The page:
Walter Scott.

The poetical works of Sir Walter Scott, Baronet online

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And dally with the storm. Yet 'tis a gull,
An arrant gull, with all this. ^ chieftain .

I fear the devil worst when gown and cassock,
Or in the lack of them, old Calvin's cloak,
Conceals his cloven hoof.


'T is the black ban-dog of our jail — pray look

on him,
But at a wary distance — rouse him not —
He bays not till he worries.

The Black Dog of Newgate.

1 Speak not of niceness, when there 's chance of

The captain said, as ladies writhed their neck
To see the dying dolphin flap the deck :
' If we go down, on us these gentry sup ;
We dine upon them, if we haul them up.
Wise men applaud us when we eat the eaters,
As the devil laughs when keen folks cheat the

cheaters.' The Sea Voyage.

Contentions fierce,
Ardent, and dire, spring from no petty cause.




He came amongst them like a new-raised spirit,
To speak of dreadful judgments that impend,
And of the wrath to come.

The Reformer.

And some for safety took the dreadful leap ;
Some for the voice of Heaven seemed calling

on them ;
Some for advancement, or for lucre's sake —
I leaped in frolic.

The Dream.

High feasting was there there — the gilded

Rung to the wassail-health — the dancer's step
Sprung to the chord responsive — the gay

To fate's disposal flung his heap of gold,
And laughed alike when it increased or lessened :
Such virtue hath court-air to teach us patience
Which schoolmen preach in vain.

Why come ye not to Court?

Here stand I tight and trim,
Quick of eye, though little of limb ;
He who denieth the word I have spoken,
Betwixt him and me shall lances be broken.
Lay of the Little fohn de Saintre.

From " Quentin Durward."

Painters show Cupid blind — hath Hymen

eyes ?
Or is his sight warped by those spectacles
Which parents, guardians, and advisers lend

That he may look through them on lands and

On jewels, gold, and all such rich donations,
And see their value ten times magnified ? —
Methinks 't will brook a question.

The Miseries of Enforced Marriage.

This is a lecturer so skilled in policy
That — no disparagement to Satan's cunning —
I [e well might read a lesson to the devil,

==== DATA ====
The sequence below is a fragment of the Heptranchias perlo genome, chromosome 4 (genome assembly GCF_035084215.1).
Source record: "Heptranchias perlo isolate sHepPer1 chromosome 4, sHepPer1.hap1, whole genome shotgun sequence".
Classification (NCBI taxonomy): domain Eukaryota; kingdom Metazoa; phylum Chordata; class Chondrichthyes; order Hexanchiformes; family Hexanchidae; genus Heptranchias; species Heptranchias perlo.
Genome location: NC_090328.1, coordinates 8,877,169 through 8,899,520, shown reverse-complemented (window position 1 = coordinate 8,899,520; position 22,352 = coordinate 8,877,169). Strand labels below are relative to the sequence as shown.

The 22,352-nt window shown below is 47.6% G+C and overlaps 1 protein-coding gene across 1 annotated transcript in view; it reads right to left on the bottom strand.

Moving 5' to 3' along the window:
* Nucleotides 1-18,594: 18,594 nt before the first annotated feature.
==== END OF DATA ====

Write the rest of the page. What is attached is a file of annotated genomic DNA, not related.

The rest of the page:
And teach the old seducer new temptations.

Old Play.

I see thee yet, fair France — thou favored land
Of art and nature — thou art still before me ;
Thy sons, to whom their labor is a sport,
So well thy grateful soil returns its tribute ;
Thy sun-burnt daughters, with their laughing

And glossy raven-locks. But, favored France,
Thou hast had many a tale of woe to tell,
In ancient times as now.


II r. mu i Min of Egypt, as he told me,

And one descended from those dread magicians

Who waged rash war, when Israel dwelt in

With Israel and her Prophet — matching rod
With his the son of I>evi's — and encountering
Jehovah's miracles with incantations,

Till upon Egypt came the avenging Angel,
And those proud sages wept for their first-born,
As wept the unlettered peasant.


Rescue or none, Sir Knight, I am your captive ;
Deal with me what your nobleness suggests —
Thinking the chance of war may one day place

Where I must now be reckoned — i' the roll
Of melancholy prisoners.


No human quality is so well wove
In warp and woof but there 's some flaw in it ;
I 've known a brave man fly a shepherd's cur,
A wise man so demean him drivelling idiocy
Had wellnigh been ashamed on 't. For your

Your worldly-wise man, he, above* the rest,
Weaves his own snares so fine he 's often caught

in them.

Old Play.

When Princes meet, astrologers may mark it
An ominous conjunction, full of boding,
Like that of Mars with Saturn.

Old Play.


Thy time is not yet out — the devil thou serv

Has not as yet deserted thee. He aids

The friends who drudge for him, as the blind

Was aided by the guide, who lent his shoulder
O'er rough and smooth, until he reached the

Of the fell precipice — then hurled him down-
er* 1 - f\TJ V7

Old Play.

Our counsels waver like the unsteady bark,
That reels amid the strife of meeting currents.

Old Play.

Hold fast thy truth, young soldier. — Gentle

Keep you your promise plight — leave age its

And gray-haired policy its maze of falsehood ;
But be you candid as the morning sky,
Ere the high sun sucks vapors up to stain it.

The Trial.

From " Saint Ponan's Well."

Quis novus hie hospes ?

Dido apud Virgilium.

Ch'm-Maid ! — The Genman in the front parlor !
Boots's free Translation of the ALneid.

There must be government in all society —
Bees have their Queen, and stag herds have

their leader ;
Rome had her Consuls, Athens had her Ar-

And we, sir, have our Managing Committee.
The Album of Saint Ponans.



Come, let me have thy counsel, for I need it ;
Thou art of those, who, better help their friends
With sage advice, than usurers with gold,
Or brawlers with their swords — I '11 trust to

For I ask only from thee words, not deeds.
The Devil hath met his Match.

Nearest of blood should still be next in love ;
And when I see these happy children playing,
While William gathers flowers for Ellen's

And Ellen dresses flies for William's angle,
I scarce can think that in advancing life
Coldness, unkindness, interest, or suspicion
Will e'er divide that unity so sacred,
Which Nature bound at birth.


Oh ! you would be a vestal maid, I warrant,
The bride of Heaven — Come — we may shake

your purpose :
For here I bring in hand a jolly suitor
Hath ta'en degrees in the seven sciences
That ladies love best — He is young and noble,
Handsome and valiant, gay and rich, and liberal.

The Nun.

It comes — it wrings me in my parting hour,
The long-hid crime — the well-disguised guilt.
Bring me some holy priest to lay the spectre !

Old Play.

Sedet post equitem atra cura —
Still though the headlong cavalier,
O'er rough and smooth, in wild career,

Seems racing with the wind ;
His sad companion — ghastly pale,